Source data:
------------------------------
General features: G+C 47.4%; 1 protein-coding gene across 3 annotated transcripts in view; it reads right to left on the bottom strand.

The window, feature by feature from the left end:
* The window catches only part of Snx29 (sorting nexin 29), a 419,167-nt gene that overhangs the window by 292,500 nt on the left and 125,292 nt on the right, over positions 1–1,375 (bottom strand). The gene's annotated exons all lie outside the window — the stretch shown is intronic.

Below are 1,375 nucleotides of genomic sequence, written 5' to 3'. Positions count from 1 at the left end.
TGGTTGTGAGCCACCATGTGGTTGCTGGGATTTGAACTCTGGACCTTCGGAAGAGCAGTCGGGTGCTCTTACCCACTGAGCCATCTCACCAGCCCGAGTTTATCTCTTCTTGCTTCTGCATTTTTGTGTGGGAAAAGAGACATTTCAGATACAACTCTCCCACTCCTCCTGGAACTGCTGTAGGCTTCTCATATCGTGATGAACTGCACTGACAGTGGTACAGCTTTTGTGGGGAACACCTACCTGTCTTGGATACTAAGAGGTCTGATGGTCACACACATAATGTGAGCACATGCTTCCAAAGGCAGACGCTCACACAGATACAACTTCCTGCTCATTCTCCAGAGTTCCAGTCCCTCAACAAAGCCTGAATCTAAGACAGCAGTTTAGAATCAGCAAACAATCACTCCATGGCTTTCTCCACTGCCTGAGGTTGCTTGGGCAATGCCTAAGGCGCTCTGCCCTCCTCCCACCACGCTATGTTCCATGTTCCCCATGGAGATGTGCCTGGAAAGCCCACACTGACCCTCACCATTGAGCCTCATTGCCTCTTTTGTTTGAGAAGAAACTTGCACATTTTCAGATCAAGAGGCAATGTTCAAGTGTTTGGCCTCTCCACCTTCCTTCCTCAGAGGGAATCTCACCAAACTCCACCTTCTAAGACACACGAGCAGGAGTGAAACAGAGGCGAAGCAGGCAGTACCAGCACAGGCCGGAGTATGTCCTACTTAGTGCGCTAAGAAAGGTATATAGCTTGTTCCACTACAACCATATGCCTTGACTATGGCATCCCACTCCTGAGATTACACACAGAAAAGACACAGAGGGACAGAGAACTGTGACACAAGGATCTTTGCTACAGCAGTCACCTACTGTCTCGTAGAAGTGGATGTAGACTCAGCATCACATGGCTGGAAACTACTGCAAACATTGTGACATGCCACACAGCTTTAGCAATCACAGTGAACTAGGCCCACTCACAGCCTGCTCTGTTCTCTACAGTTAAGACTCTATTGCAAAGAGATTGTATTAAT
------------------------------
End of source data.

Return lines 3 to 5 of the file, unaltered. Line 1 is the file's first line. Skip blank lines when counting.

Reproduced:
* The window catches only part of Snx29 (sorting nexin 29), a 419,167-nt gene that overhangs the window by 292,500 nt on the left and 125,292 nt on the right, over positions 1–1,375 (bottom strand). The gene's annotated exons all lie outside the window — the stretch shown is intronic.

Below are 1,375 nucleotides of genomic sequence, written 5' to 3'. Positions count from 1 at the left end.
TGGTTGTGAGCCACCATGTGGTTGCTGGGATTTGAACTCTGGACCTTCGGAAGAGCAGTCGGGTGCTCTTACCCACTGAGCCATCTCACCAGCCCGAGTTTATCTCTTCTTGCTTCTGCATTTTTGTGTGGGAAAAGAGACATTTCAGATACAACTCTCCCACTCCTCCTGGAACTGCTGTAGGCTTCTCATATCGTGATGAACTGCACTGACAGTGGTACAGCTTTTGTGGGGAACACCTACCTGTCTTGGATACTAAGAGGTCTGATGGTCACACACATAATGTGAGCACATGCTTCCAAAGGCAGACGCTCACACAGATACAACTTCCTGCTCATTCTCCAGAGTTCCAGTCCCTCAACAAAGCCTGAATCTAAGACAGCAGTTTAGAATCAGCAAACAATCACTCCATGGCTTTCTCCACTGCCTGAGGTTGCTTGGGCAATGCCTAAGGCGCTCTGCCCTCCTCCCACCACGCTATGTTCCATGTTCCCCATGGAGATGTGCCTGGAAAGCCCACACTGACCCTCACCATTGAGCCTCATTGCCTCTTTTGTTTGAGAAGAAACTTGCACATTTTCAGATCAAGAGGCAATGTTCAAGTGTTTGGCCTCTCCACCTTCCTTCCTCAGAGGGAATCTCACCAAACTCCACCTTCTAAGACACACGAGCAGGAGTGAAACAGAGGCGAAGCAGGCAGTACCAGCACAGGCCGGAGTATGTCCTACTTAGTGCGCTAAGAAAGGTATATAGCTTGTTCCACTACAACCATATGCCTTGACTATGGCATCCCACTCCTGAGATTACACACAGAAAAGACACAGAGGGACAGAGAACTGTGACACAAGGATCTTTGCTACAGCAGTCACCTACTGTCTCGTAGAAGTGGATGTAGACTCAGCATCACATGGCTGGAAACTACTGCAAACATTGTGACATGCCACACAGCTTTAGCAATCACAGTGAACTAGGCCCACTCACAGCCTGCTCTGTTCTCTACAGTTAAGACTCTATTGCAAAGAGATTGTATTAAT